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A Primer on Factors That Affect U.S.-Canada Transportation

U.S.-Canada Transportation

There are several forces in play with U.S.-Canada cross-border trade, including (1) how exchange rate fluctuations tend to push trade traffic from north to south or from south to north, and (2) how cross-border concerns and cabotage rules affect available capacity. Both can have implications for transportation rates.

Exchange rates between two currencies specify how much one currency is worth in terms of the other. The exchange rate between the U.S. Dollar (USD) and Canadian Dollar (CDN) has changed dramatically over the last 10 years.

As the exchange rate fluctuates in favor of a stronger CDN, a number of trade-related situations tend to occur. For instance, in 2001, $1.00CDN equaled $0.65USD. When the CDN dollar is valued above USD, the following often results:

  • Canadian companies find their dollar goes further in the U.S., so they buy more American-made goods. If the USD continues to be weak, U.S.-based companies with production facilities in Canada tend to move production to the U.S., where labor and manufacturing is cheaper (temporarily, at least). More U.S. goods are shipped into Canada.
  • The equipment used to haul cross-border freight is subject to cabotage rules, which govern the practice of picking up and delivering freight within a country’s borders. American carriers can’t pick up in Quebec and deliver in Saskatchewan; likewise, Canadians can’t do point-to-point freight deliveries within the states.
  • Truck rates for Canadian and U.S. carriers can fluctuate, based on the shifts that occur in imports or exports. Historically, the U.S. has had about three dollars of exports for every four dollars of imports from Canada. In 2009 and 2010, that ratio changed to about nine dollars of exports to every ten dollars of imports—fewer goods moving in both directions, but more balanced movements.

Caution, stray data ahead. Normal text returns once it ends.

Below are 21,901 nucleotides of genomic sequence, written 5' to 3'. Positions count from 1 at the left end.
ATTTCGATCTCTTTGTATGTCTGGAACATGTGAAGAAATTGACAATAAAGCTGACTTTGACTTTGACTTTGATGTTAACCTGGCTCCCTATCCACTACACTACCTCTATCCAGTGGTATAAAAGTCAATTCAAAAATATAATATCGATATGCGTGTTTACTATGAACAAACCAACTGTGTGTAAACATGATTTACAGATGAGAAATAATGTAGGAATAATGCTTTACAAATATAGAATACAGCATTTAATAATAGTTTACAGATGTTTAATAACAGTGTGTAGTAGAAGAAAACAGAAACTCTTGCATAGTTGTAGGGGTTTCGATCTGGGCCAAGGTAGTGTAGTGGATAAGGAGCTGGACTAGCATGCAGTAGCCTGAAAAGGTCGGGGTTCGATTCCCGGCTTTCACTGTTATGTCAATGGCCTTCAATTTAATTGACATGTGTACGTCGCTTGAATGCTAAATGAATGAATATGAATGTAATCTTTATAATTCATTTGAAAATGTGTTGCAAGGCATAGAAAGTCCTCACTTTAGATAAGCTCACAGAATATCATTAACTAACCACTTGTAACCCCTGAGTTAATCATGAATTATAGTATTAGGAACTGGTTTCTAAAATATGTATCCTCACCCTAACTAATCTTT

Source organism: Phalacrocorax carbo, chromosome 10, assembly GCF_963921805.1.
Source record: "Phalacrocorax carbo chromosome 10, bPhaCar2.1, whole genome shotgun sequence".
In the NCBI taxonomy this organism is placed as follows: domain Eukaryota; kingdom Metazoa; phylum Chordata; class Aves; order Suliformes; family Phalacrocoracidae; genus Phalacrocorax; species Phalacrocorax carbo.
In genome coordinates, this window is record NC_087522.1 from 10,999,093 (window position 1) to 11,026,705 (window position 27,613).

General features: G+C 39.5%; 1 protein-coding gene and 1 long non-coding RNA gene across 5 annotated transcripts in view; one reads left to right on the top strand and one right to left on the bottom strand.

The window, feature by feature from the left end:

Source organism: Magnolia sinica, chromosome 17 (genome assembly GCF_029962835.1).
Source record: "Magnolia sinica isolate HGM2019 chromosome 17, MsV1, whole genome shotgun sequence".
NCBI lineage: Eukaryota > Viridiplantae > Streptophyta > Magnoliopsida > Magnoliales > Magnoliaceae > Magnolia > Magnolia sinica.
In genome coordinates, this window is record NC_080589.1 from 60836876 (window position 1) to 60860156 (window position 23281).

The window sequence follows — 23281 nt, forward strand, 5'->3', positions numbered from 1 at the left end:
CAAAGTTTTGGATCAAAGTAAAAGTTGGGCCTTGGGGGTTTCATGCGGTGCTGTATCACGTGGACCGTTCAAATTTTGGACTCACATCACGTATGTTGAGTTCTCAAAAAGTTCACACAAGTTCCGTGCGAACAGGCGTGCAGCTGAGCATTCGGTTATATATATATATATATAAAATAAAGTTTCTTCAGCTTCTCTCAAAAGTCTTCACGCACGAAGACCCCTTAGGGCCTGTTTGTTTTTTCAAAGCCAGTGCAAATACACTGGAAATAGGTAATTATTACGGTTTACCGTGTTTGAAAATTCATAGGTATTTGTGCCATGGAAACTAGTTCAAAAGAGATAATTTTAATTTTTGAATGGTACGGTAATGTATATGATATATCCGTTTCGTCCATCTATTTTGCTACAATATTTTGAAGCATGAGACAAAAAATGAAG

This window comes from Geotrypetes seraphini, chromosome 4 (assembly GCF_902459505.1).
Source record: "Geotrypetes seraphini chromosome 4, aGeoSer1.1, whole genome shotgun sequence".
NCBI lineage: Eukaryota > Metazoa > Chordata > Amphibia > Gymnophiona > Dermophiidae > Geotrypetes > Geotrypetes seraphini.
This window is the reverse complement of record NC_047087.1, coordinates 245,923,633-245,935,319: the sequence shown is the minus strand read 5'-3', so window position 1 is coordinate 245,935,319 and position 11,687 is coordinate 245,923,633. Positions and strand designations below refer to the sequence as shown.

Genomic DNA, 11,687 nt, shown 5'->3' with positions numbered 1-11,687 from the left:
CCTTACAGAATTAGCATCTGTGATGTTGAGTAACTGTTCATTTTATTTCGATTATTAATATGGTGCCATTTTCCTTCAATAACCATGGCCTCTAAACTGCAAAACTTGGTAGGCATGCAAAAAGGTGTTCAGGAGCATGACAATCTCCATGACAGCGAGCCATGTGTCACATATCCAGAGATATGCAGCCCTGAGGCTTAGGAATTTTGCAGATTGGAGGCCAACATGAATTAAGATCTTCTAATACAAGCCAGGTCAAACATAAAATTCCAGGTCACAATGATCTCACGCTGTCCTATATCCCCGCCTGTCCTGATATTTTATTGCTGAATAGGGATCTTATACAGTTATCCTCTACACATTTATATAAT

Most Canadian carriers indicate there is now a shortage of qualified drivers for U.S. routes. Canadian carriers and drivers may be reluctant to cross the border for security reasons (e.g., the potential for fines if non-compliant), lack of compen­sation for border delay, and other reasons; some owner operators even say they are getting out of the transborder business altogether. To encourage drivers to take the transborder routings, carriers offer incentives (e.g., bonuses and higher mileage payments) while those drivers are in the U.S. At the same time as U.S. manufacturers have a greater demand to take freight into Canada, fewer Canadian carriers have equipment and drivers available to accept their loads. With their equipment in greater demand, the carriers can charge higher transportation rates. Not surprisingly, Canadian carriers typically want Canadian dollars. When the value of CDN is higher than USD, transportation rates are paid at a higher rate.

Although shippers can’t stop the fluctuation of exchange rates, understanding how economic forces work can aid in projections for freight costs. Shippers can watch the forecasted value of the two currencies at independent sources like Some shippers are also adding an “exchange rate surcharge” to cover fluctuations, which at least sets out a strategy for dealing with changing conditions.